The National Institute for Health and Care Excellence (NICE) issued full guidance to the NHS in England, Wales, Scotland and Northern Ireland on Subcutaneous implantation of a battery operated catheter drainage system for management of refractory and recurrent ascites due to liver cirrhosis in February 2014.

June 2018: NICE is updating this guidance (see the guidance in development page for information). The NHS should continue to follow the recommendations in this guidance until the update is complete.


Ascites is a common complication of cirrhosis of the liver and metastatic cancer in the abdomen. The build-up of fluid causes the abdomen to swell and may lead to discomfort, difficulty breathing, fatigue, nausea and poor appetite.

Medical treatment with sodium restriction and diuretics is used in many patients. For patients with treatment-resistant or recurrent ascites, treatment options include large-volume paracentesis, albumin infusion and insertion of transjugular intrahepatic portosystemic shunts. These procedures may be used to support a patient before liver transplantation.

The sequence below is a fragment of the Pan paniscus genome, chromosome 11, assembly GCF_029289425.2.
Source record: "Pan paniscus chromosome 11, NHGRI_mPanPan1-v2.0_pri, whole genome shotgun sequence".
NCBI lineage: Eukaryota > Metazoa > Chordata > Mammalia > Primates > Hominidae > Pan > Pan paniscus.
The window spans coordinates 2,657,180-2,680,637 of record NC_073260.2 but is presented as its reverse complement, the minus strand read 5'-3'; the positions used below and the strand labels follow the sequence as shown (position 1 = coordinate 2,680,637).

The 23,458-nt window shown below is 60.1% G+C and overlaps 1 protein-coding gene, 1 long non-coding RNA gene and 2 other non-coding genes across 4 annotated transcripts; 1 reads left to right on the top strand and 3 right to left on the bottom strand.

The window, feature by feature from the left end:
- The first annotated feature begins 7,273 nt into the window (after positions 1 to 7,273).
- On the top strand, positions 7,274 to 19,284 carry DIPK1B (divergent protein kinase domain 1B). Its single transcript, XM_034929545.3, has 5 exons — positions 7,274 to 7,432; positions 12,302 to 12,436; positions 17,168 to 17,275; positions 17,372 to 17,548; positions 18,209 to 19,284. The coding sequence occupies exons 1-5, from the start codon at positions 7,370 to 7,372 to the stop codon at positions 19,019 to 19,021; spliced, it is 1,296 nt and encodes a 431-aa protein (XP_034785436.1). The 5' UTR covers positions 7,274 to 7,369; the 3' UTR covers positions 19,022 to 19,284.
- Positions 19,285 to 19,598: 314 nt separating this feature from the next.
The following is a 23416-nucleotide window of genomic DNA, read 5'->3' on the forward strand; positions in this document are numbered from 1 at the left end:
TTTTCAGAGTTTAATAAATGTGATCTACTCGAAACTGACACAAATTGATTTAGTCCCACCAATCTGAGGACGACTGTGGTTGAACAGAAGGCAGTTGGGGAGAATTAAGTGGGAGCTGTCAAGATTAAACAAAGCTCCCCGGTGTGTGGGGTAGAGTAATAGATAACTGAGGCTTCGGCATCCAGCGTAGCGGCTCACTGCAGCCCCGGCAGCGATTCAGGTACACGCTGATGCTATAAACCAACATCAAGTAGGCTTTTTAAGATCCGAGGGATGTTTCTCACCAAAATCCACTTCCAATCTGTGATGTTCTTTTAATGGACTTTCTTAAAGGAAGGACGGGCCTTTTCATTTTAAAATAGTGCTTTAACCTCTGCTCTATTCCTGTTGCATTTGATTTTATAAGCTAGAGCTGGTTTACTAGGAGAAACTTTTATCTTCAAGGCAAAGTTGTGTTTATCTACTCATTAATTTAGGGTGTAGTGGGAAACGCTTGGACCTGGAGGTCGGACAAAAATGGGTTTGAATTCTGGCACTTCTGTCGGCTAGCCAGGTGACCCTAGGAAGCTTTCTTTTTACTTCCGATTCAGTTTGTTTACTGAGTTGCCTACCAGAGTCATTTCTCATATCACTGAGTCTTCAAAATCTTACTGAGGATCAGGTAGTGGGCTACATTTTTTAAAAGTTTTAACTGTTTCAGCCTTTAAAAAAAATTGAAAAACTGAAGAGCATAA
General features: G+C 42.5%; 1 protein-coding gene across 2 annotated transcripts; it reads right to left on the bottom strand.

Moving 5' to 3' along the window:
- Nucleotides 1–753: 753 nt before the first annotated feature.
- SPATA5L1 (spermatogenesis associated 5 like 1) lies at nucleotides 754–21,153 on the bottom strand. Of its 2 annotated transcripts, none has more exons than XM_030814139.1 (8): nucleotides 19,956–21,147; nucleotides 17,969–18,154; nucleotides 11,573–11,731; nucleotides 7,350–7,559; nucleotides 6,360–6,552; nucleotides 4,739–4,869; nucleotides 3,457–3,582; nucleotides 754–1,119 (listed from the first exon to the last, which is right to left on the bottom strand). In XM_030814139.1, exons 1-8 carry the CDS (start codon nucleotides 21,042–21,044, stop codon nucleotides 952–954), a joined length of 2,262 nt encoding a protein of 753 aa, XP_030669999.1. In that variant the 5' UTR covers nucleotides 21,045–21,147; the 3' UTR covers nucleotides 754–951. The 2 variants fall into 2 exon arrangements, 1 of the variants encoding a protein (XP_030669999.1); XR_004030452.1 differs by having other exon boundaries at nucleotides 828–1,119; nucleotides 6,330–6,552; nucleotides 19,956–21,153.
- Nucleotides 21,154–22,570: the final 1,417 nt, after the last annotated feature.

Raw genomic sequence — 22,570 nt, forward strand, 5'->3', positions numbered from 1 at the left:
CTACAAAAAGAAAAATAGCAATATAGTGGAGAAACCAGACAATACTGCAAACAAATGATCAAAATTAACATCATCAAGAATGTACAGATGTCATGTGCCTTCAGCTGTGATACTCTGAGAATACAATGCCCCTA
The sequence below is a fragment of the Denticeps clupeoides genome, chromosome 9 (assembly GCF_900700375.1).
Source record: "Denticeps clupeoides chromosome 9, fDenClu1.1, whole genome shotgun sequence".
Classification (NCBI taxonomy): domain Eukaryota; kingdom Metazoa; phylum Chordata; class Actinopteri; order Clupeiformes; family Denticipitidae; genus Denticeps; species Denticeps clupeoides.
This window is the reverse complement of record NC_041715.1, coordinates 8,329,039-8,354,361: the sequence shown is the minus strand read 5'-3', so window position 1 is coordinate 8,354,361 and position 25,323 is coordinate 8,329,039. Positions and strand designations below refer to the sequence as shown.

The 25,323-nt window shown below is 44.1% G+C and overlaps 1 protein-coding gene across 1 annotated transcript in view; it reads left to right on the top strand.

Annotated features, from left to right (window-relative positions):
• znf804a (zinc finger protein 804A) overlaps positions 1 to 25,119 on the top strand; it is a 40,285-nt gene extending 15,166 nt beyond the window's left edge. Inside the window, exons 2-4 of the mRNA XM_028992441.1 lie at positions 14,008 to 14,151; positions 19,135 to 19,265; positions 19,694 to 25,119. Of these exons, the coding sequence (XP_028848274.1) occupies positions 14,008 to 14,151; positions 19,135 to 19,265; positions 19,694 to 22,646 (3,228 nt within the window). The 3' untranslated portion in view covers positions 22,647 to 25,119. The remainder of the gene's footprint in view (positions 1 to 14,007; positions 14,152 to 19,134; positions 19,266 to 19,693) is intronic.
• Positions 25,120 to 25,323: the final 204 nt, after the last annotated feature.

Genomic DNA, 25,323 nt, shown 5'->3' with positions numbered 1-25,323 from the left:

Coding recommendations

Your responsibility

This guidance represents the view of NICE, arrived at after careful consideration of the evidence available. When exercising their judgement, healthcare professionals are expected to take this guidance fully into account. However, the guidance does not override the individual responsibility of healthcare professionals to make decisions appropriate to the circumstances of the individual patient, in consultation with the patient and/or guardian or carer.

Commissioners and/or providers have a responsibility to implement the guidance, in their local context, in light of their duties to have due regard to the need to eliminate unlawful discrimination, advance equality of opportunity, and foster good relations. Nothing in this guidance should be interpreted in a way that would be inconsistent with compliance with those duties.

Commissioners and providers have a responsibility to promote an environmentally sustainable health and care system and should assess and reduce the environmental impact of implementing NICE recommendations wherever possible.

  • National Institute for Health and Care Excellence (NICE)